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Saltscapes Blog

  1. Drumming fingers and cussin’ while waiting for downloads

    We have a friend, Ontario-based, who is prominent in the social media marketing field. She is a single person who loves to travel and explore—and her work is portable. She is often to be found in south American countries, for instance, for months on end. All she needs is a high-speed internet connection.

    The numbers of people like her are growing—mostly young people who increasingly place a high value on quality of life and disavow the city commute/office cubicle grind. Already, in Canada, about 20 per cent of freelance computer industry workers have relocated to rural communities for the less stressful/more agreeable lifestyle.

    On one hand, this obviously represents a glorious opportunity for an area like Atlantic Canada where rural communities have been emptying of young people for decades and local economies have been in precipitous decline—but a highly desirable quality of life remains. These are generally fairly well-compensated folks representing a diverse economic base as opposed to the one-horse town economies we have become accustomed to.

    But, there is a rather serious hitch—the availability of high-speed internet service. Existing businesses, students and the tourism are also negatively impacted and the potential to develop rural land is compromised. Efficient internet service is now expected as a basic requirement and the problem is constantly exacerbated by ever-increasing demands for band width.

    It’s quite unfair to load this state of affairs on the backs of whatever government is in power. The problem is universal across the western world in sparsely-populated areas. Canadian governments, provincial and federal, are struggling to finance very expensive solutions. Internationally, as always, some jurisdictions are dealing with it better than others. Many countries are establishing minimum broadband speed goals higher than Canada—in the 25 to 100Mbps range. In 2007, the definition of local broadband service here was established at 1.5Mbps. This is being upgraded to a target of 5Mbps as the minimum, with 50 Mbps as a longer-term goal.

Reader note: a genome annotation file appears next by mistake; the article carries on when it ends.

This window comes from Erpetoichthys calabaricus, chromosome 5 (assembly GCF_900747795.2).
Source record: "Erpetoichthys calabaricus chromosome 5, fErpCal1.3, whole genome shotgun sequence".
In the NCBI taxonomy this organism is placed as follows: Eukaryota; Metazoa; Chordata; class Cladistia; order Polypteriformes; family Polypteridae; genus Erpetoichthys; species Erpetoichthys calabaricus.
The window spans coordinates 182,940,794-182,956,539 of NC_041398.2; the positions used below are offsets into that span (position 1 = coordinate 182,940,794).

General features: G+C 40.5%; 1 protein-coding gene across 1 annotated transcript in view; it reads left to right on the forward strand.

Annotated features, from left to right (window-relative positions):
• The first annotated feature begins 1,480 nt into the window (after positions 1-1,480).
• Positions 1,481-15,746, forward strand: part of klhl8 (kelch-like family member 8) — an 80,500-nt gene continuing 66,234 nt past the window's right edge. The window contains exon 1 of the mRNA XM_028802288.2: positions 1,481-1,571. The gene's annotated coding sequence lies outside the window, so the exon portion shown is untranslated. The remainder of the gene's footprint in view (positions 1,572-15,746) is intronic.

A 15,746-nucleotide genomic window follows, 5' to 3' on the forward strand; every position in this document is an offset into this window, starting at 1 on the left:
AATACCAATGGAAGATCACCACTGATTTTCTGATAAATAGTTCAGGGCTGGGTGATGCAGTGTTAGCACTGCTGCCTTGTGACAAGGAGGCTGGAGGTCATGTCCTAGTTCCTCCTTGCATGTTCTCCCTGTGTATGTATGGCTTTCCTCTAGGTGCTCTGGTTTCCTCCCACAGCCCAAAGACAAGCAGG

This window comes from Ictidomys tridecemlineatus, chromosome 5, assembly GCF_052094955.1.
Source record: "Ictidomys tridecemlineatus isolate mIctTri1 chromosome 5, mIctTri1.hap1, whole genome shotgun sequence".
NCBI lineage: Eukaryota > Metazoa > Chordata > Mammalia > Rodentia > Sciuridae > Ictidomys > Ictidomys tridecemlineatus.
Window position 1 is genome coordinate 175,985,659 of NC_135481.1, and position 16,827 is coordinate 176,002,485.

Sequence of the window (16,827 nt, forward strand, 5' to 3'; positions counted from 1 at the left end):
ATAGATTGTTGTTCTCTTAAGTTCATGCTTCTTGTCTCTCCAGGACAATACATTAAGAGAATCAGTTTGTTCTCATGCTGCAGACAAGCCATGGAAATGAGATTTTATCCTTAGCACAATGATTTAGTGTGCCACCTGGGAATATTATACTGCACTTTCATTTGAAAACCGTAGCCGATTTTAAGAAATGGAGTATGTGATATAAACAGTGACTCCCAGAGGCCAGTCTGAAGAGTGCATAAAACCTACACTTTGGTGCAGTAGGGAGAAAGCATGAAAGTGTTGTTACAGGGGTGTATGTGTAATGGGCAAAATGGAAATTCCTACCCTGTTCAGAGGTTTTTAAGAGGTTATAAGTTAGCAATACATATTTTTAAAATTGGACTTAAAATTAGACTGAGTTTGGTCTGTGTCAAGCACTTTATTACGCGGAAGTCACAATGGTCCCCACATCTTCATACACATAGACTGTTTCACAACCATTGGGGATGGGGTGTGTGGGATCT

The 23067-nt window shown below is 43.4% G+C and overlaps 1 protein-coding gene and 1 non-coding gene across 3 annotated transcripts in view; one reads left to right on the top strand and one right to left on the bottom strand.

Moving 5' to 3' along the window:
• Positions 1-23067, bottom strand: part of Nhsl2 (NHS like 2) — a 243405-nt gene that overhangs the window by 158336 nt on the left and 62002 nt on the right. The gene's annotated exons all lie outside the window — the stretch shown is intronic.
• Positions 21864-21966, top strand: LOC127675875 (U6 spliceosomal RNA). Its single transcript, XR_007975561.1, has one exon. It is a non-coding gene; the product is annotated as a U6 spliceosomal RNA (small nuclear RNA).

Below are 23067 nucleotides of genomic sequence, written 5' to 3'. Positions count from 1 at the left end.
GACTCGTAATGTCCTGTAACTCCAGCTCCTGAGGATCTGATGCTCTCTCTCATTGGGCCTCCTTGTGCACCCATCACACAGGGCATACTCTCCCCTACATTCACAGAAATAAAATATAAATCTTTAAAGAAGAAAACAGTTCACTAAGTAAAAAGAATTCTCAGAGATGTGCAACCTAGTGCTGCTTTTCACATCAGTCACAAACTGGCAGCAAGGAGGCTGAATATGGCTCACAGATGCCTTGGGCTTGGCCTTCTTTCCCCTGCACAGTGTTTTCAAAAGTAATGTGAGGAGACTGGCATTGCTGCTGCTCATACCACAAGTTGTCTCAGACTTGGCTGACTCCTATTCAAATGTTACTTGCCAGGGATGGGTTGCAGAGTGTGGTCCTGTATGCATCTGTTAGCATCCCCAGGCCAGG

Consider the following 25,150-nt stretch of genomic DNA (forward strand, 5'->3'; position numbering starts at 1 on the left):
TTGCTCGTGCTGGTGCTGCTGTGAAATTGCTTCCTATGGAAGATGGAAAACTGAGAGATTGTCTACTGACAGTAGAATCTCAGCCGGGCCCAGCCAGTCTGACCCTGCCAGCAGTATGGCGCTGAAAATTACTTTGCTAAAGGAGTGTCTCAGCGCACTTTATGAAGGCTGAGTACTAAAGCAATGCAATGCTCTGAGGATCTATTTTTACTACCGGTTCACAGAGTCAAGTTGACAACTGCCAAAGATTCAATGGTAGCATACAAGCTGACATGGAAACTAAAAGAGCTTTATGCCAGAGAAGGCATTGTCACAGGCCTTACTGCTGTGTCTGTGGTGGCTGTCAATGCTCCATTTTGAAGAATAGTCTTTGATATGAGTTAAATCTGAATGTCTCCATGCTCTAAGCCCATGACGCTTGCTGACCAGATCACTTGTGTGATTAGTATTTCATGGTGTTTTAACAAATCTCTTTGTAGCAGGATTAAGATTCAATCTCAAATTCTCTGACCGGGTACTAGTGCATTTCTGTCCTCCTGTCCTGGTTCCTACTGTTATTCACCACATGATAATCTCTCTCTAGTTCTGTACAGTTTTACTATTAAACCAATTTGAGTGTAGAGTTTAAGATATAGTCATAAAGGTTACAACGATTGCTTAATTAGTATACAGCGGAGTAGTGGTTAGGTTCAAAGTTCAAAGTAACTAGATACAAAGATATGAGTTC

The pertinent question for us is whether current service providers are doing all that can be achieved with current technology. In many areas 1.5Mbps is only realized on good days—and you can’t effectively download or send very much or run a business at those speeds. We darkly joke that our “high speed internet” service “fluctuates between low speed and no speed.”

    We recently spent some time on a fairly remote little island in the Bahamas—a rather economically challenged nation. The population is only 450 souls. Water is piped in from a larger island. Electricity is provided by undersea cable from the larger island—and the average internet speed of 3Mbps is double our target rural speed an hour from our largest cities.


  2. Unseen heroes of the woods

    We live right on a river. It’s fabulous for a whole variety of reasons—and on fine weekends in the summer and fall recreational canoeists and kayakers wave and cheerfully greet us as they paddle downriver and we sip red wine on the deck: all very pleasant.

  3. Hitting back at the belligerent elephant next door

    "Our annual (local) travel issue was never more significant."

    World-wide travel generally is experiencing a boom—a seven per cent hike last year.

    But American President Donald Trump’s persistent bellicosity—and, most significantly, the “Muslim ban” last year, resulted in an approximately four per cent decrease in foreign visitor travel to the United States in 2017—so that then becomes an 11 per cent deficiency, resulting in $4.6 billion in lost spending and 40,000 lost jobs.

  4. To be (bold) or not to be

    "Our (perhaps naïve) thinking continues to be that respectful people can agree to disagree..."

    It is usual and conventional for magazines to feature an Editor’s Letter at the front, usually highlighting what is inside—and (we find) often boring.